Why millennials in rich societies face bleaker prospects than those in poor ones
While emerging economies face the challenge of growing old before growing rich, they are better positioned to institute redistribution than rich nations
Two weeks ago this column compared the economic and social plight of millennials with the accumulated privileges amassed by baby boomers. Many millennials are saddled with high college debts, poor and unstable job prospects, impossible housing prices, little opportunity to save, and plenty of reason to feel disaffected.
Such circumstances are starkly different from those enjoyed by many baby boomers throughout their careers, and increasingly today as pensioners. Causal links join these two conditions at the hip.
Left unchecked, inter-generational inequalities will erode a shared sense of belonging and threaten the very fabric of society.
Moreover, in rich and rapidly ageing societies where these inter-generational inequalities are most prevalent, the situation is aggravated by a growing dependency ratio, with fewer and fewer working age people supporting a growing number of retirees.
The whole dynamic puts downward pressure on growth, compounding increasingly precarious structural realities, especially in advanced economies. Where does this leave emerging economies?
They may face another challenge – that of growing old before growing rich as opposed to becoming rich before a large share of the population grows old.
China has been singled out as the leading example of this challenge. It was Wu Cangping, an eminent Chinese demographer who in 1982 first coined the phrase “getting old before getting rich”. The one child policy, initiated in the early 1980s, raised the spectre of nearer-term population ageing.
Since the 1980s, Chinese researchers have feared that a high dependency ratio would hamper escape from the much touted middle-income trap and prevent China from joining the ranks of high per capita income economies.
More than 9 per cent of China’s population is now aged over 65. Analysts reckon that a population can be classified as ageing when that figure reaches 7 per cent. The global average is just over 8 per cent.
Lauren Johnston, a post-doctoral researcher at the University of Melbourne, together with colleagues at Peking University, are extending Wu’s work beyond its initial Chinese context. They seek to understand better the effects of ageing among economies facing differing age and wealth configurations.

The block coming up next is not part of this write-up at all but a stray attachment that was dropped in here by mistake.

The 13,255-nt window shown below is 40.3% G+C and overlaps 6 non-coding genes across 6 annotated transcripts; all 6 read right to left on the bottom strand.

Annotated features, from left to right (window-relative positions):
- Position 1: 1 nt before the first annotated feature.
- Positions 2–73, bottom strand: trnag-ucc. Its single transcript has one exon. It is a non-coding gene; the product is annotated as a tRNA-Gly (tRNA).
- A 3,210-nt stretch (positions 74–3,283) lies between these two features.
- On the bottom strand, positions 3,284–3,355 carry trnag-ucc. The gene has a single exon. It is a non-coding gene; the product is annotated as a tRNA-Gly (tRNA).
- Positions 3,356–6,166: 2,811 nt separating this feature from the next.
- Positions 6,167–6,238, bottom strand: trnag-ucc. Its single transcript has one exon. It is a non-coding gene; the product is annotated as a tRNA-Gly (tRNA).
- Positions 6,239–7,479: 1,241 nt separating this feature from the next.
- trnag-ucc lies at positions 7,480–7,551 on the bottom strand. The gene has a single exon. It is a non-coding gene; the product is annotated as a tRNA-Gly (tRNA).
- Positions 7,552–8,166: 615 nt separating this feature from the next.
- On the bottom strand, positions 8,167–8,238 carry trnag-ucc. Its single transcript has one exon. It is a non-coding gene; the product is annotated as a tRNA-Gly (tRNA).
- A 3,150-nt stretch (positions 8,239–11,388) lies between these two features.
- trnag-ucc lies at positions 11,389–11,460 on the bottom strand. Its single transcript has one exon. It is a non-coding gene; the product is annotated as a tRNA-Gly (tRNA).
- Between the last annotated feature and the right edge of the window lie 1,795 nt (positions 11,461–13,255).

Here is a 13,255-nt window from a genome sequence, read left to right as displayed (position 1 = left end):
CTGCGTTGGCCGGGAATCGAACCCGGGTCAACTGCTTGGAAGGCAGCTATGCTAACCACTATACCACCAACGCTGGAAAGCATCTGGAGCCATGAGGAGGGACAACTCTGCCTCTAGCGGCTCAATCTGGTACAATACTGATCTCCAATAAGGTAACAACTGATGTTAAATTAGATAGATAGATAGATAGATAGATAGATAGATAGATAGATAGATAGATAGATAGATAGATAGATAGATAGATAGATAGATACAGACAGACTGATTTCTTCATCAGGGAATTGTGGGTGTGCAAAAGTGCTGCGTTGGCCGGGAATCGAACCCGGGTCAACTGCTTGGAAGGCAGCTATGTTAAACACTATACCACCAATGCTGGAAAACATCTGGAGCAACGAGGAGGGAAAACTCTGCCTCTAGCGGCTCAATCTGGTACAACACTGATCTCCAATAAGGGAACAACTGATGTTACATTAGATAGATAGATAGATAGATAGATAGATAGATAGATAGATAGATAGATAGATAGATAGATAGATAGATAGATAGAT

This permits a comparison between those economies that have become rich prior to building an inverse pyramid of age composition in the population, and those for whom the pyramid becomes a reality at lower levels of per capita income.
Western European economies, Japan, the United States, Canada, Australia, Hong Kong SAR, and New Zealand fall into the first category – getting old after getting rich. And according to Johnston and her team, no fewer than 26 less well-off economies are already facing an inverse age pyramid.
On the face of it, one might be tempted to conclude that the cushion of high income and accumulated wealth would make it easier to handle a “growing rich before growing old” situation than the reverse condition where ageing must be accommodated earlier on in the development process. Johnston’s work questions this.
The rich countries are facing low growth in part precisely because of the generational divide. A balance of political power favouring the aged obstructs redistributional initiatives that could drive greater dynamism in the younger and more productive segments of society – precisely at a time when this is required to support ageing populations. Recent literature on the relationship between growth and inequality suggest a negative correlation. Other problems also beset advanced economies, including the seeming disappearance of productivity growth.
The lower-income countries facing ageing challenges may have access to more policy levers. Many of them are still growing and could sustain easier redistribution. While rich country growth depends largely on productivity increases, the scope for adding physical capital and labour is still a factor in emerging economy growth performance.
Moreover, emerging economies retain considerable scope for increasing human capital, productivity, and output per worker. When output per worker increases a growing dependency ratio is less debilitating. Opportunities for diminishing demographic burdens on growth may mean that prospects for the young in rich societies are bleaker than in lower-income economies that can yet escape the middle-income trap.